2020 was a year to remember—or maybe forget.
This pandemic year, forever emblazoned with an asterisk, was fodder for standout moments.
Like when President Donald Trump was acquitted by the Senate on charges of abuse of power and obstruction of justice in impeachment proceedings that started in late 2019 and ended in February.
Like when we learned near the start of the year about the novel coronavirus, which would end up claiming the lives of more than 25,000 Texans and infecting more than 1.4 million people in the Lone Star State.
Local, state and national leaders implemented restrictions as the outbreak raged on. Gov. Greg Abbott declared a state disaster in March.
Thousands of businesses went under.
Near the end of May, George Floyd was killed during a confrontation with Minneapolis Police. His death sparked days, sometimes weeks, of protests in cities around America.
It was also an election year with intensely fought battles from the courthouse, to the statehouse, to the White House.
“The big underlying story of 2020, aside from the fact that, that Joe Biden won the presidency, and that in Texas, we saw a very status quo election is, you know, the damage that was done to people’s trust in the system,” Jim Henson, director of the Texas Politics Project at the University of Texas at Austin, said.
As Texas turns the page into 2021, some of those same issues will rise to the top of the agenda as lawmakers formally convene for the first time since May 2019.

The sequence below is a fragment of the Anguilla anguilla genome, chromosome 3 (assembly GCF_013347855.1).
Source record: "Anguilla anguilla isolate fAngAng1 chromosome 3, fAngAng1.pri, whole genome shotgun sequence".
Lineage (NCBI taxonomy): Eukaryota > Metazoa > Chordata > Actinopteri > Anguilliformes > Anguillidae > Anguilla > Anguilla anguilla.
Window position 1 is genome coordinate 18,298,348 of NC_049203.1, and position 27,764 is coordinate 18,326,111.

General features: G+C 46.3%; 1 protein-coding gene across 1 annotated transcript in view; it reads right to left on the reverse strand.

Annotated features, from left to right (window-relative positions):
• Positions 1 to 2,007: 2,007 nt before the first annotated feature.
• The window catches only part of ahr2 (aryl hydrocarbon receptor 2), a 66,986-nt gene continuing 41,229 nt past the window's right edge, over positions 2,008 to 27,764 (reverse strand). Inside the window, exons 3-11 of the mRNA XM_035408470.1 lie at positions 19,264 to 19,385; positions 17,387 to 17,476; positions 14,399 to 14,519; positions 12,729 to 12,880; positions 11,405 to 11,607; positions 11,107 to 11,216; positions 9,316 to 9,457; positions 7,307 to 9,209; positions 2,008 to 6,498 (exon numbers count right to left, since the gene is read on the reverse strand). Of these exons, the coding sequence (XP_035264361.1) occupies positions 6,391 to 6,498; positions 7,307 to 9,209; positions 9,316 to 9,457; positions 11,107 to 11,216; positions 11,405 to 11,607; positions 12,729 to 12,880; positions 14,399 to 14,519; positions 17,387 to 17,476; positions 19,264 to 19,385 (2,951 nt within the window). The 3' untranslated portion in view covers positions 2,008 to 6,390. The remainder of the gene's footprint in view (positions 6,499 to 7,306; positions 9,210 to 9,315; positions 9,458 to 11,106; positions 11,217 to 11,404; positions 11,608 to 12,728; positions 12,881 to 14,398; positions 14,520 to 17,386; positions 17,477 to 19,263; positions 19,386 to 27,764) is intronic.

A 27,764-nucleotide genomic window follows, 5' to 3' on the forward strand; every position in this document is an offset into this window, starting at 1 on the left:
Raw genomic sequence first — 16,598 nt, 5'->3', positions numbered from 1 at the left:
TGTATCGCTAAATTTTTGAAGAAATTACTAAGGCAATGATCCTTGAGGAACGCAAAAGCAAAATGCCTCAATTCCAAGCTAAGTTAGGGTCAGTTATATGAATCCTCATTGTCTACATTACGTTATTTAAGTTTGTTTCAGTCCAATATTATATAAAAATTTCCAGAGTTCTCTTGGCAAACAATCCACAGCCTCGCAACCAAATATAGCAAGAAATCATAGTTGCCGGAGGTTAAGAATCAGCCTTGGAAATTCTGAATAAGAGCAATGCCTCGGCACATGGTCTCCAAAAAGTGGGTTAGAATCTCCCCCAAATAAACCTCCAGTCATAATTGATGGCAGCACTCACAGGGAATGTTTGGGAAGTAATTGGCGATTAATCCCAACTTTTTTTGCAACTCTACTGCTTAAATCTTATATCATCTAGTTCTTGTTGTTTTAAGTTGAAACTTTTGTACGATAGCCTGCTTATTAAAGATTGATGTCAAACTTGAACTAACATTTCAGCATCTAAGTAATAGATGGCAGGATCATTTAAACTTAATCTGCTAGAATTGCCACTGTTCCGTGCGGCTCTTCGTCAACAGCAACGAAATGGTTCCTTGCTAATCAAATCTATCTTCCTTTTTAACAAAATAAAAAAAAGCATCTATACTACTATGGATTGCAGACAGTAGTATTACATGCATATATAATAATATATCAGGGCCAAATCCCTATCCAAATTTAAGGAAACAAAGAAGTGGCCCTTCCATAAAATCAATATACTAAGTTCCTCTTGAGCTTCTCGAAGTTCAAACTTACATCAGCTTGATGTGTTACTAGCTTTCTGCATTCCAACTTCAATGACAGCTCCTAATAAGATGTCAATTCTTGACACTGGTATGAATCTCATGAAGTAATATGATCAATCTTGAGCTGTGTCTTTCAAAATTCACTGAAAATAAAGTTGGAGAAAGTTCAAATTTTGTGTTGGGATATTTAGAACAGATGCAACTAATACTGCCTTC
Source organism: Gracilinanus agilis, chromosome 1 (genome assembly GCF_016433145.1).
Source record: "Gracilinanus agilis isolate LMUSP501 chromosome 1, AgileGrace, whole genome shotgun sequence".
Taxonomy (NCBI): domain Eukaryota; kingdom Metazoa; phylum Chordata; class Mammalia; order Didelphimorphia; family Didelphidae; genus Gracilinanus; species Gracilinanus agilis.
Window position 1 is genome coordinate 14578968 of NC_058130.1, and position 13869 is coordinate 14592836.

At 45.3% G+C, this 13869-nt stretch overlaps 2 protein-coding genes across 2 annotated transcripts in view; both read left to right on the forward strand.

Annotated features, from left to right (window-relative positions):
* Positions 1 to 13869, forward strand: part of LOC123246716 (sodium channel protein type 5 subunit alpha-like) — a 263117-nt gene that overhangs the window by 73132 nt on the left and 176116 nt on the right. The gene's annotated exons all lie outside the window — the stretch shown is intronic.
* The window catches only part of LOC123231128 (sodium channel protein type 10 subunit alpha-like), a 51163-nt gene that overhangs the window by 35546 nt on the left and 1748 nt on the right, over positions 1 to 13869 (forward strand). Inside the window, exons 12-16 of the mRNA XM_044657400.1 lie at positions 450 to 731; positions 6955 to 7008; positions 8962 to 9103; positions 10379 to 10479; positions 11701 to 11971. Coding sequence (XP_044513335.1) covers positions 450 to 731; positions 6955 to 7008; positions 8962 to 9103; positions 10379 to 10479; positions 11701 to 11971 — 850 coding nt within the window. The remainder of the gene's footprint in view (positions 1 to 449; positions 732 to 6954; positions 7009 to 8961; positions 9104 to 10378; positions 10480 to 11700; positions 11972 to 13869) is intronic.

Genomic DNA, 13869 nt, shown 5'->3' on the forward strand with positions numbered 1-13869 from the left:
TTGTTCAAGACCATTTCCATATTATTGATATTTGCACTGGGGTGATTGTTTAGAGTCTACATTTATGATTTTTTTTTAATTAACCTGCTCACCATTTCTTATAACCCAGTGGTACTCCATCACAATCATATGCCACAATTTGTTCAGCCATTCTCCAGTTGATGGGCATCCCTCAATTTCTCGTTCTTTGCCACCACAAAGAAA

Looming large for legislators are COVID-19 response and addressing healthcare needs for a state that has the highest rate of uninsured citizens.
Setting the state’s budget for the next two years is required by the Texas Constitution.
Redrawing of legislative districts happens once every decade. 2021 is the year Texas lawmakers must tackle this task.
“Redistricting has huge implications for the way the political system works in Texas,” Henson said.
Criminal justice reform, an issue bubbling under the surface for years, may have bubbled over after the calls for change in 2020.
“Will lawmakers look at this with fresh eyes in, you know, in light of the depth and the breadth of the crisis we’re facing?” Henson asked rhetorically. “Or will they rely predominantly on more partisan instincts that are likely to lead to less effective solutions and, and too much more, you know, fighting than actual problem solving?”
State health leaders say there’s reason to be hopeful as we try to capitalize on lessons learned— a sentiment that could apply to any one of the issues on the top priorities list.
“This is the ray of hope at the end of the tunnel,” Texas Department of State Health Services Commissioner Dr. John Hellerstedt said amid vaccine rollout in December. “But we’re not done yet.”